The Shifting Landscape of Global Internet Censorship, released today, documents the practice of Internet censorship around the world through empirical testing in 45 countries of the availability of 2,046 of the world’s most-trafficked and influential websites, plus additional country-specific websites. The study finds evidence of filtering in 26 countries across four broad content themes: political, social, topics related to conflict and security, and Internet tools (a term that includes censorship circumvention tools as well as social media platforms). The majority of countries that censor content do so across all four themes, although the depth of the filtering varies.
This week, Internet Monitor dives into censorship of pornography in India, new developments regarding the so-called right to be forgotten, a possible amendment to a law in Malaysia that regulates the Internet, and more.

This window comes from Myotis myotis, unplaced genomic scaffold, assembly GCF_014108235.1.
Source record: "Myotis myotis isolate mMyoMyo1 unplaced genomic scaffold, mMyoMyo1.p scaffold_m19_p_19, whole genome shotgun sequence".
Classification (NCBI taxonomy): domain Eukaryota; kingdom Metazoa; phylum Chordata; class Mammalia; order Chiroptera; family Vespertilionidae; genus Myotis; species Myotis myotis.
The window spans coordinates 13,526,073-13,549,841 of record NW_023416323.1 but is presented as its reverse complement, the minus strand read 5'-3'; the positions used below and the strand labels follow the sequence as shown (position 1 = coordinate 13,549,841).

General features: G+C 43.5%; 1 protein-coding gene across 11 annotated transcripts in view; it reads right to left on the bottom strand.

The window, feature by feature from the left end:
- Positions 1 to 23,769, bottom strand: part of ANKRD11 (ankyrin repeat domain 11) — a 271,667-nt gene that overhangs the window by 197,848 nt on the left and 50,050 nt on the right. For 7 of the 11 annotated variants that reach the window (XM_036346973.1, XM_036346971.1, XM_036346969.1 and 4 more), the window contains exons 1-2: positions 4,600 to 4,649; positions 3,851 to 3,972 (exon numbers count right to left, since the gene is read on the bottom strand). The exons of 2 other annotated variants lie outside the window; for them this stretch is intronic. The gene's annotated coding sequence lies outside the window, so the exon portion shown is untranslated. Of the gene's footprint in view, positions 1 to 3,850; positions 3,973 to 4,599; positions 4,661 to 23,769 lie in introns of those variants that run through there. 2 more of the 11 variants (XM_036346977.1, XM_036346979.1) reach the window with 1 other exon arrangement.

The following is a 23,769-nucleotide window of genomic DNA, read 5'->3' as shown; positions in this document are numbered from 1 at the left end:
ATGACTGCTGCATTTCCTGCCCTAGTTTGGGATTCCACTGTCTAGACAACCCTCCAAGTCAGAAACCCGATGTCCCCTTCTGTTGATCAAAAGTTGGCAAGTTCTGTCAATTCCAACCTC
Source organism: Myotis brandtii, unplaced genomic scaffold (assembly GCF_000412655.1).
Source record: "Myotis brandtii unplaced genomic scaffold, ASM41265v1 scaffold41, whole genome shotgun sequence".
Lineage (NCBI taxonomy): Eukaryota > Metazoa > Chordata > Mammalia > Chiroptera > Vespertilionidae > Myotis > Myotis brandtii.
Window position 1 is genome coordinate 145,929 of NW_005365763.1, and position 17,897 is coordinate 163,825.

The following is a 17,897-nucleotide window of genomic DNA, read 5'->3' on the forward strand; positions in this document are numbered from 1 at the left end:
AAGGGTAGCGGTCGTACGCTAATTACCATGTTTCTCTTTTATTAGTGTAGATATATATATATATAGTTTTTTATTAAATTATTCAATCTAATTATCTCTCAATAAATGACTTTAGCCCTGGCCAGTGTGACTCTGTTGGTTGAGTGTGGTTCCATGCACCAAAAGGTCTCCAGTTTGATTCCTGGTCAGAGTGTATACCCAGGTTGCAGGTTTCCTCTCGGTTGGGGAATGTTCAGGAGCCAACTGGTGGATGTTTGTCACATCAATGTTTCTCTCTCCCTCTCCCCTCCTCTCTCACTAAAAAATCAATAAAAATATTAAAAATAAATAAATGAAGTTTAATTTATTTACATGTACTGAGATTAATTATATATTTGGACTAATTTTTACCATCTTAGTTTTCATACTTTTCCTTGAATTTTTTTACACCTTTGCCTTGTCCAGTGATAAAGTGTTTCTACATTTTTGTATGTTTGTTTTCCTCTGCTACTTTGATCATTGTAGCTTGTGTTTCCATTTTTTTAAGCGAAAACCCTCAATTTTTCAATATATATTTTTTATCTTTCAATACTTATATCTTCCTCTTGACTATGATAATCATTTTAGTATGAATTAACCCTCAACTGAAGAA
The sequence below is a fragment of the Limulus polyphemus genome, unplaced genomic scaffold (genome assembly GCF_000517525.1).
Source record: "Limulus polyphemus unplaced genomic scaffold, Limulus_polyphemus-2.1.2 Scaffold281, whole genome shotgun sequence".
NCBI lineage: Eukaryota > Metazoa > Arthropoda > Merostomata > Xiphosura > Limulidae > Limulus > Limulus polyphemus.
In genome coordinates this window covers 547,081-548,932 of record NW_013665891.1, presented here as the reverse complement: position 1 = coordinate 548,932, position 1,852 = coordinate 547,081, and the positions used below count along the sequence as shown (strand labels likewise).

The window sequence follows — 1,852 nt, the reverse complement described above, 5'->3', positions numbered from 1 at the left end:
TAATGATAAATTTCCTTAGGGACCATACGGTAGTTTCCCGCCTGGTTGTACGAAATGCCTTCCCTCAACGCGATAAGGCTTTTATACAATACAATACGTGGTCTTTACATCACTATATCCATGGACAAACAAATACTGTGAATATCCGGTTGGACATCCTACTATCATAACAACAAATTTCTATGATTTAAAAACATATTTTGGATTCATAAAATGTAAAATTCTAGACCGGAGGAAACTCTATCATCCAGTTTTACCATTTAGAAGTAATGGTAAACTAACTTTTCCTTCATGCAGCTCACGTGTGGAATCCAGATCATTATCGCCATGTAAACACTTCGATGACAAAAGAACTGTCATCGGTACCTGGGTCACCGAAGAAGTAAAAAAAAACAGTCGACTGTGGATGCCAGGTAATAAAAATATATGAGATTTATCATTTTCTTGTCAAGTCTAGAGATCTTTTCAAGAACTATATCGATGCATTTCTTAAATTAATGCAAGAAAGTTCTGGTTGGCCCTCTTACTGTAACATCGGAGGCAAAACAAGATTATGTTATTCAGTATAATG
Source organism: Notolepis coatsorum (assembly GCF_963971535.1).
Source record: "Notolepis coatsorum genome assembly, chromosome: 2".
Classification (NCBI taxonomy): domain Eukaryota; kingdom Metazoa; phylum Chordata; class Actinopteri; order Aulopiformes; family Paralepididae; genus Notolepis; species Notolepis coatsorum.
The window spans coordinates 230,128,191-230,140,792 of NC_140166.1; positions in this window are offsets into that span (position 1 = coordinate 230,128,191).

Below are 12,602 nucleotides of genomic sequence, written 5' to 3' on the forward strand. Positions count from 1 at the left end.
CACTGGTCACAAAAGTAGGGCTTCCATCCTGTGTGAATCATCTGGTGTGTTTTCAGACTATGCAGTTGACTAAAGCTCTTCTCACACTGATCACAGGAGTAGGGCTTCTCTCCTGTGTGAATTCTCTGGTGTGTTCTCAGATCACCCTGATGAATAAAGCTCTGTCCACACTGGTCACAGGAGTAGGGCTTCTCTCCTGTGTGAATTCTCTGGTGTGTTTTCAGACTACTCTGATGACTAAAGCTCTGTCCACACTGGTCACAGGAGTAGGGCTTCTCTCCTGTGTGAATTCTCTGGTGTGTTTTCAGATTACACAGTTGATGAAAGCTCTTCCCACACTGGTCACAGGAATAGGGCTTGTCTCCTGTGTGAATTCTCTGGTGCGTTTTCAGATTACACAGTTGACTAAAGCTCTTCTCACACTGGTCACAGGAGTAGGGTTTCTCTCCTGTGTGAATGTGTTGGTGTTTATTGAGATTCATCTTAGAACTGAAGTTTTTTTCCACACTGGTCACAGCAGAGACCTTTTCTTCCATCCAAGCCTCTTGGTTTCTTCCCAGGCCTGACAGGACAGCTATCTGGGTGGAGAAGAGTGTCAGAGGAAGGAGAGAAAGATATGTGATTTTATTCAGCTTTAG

In this week's #IMWeekly: Malaysia mulls a Facebook ban, Ukraine’s legislature advances a bill that would curb media and Internet freedom, and Thailand’s junta bans a video game that strikes a little too close to home.
In this week’s #IMWeekly: a dissident Cuban blogger “disappears” from his jail cell under fishy circumstances, a former Malaysian Prime Minister backtracks on his calls for no Internet censorship, and the owner of an independent news site in Somaliland is arrested.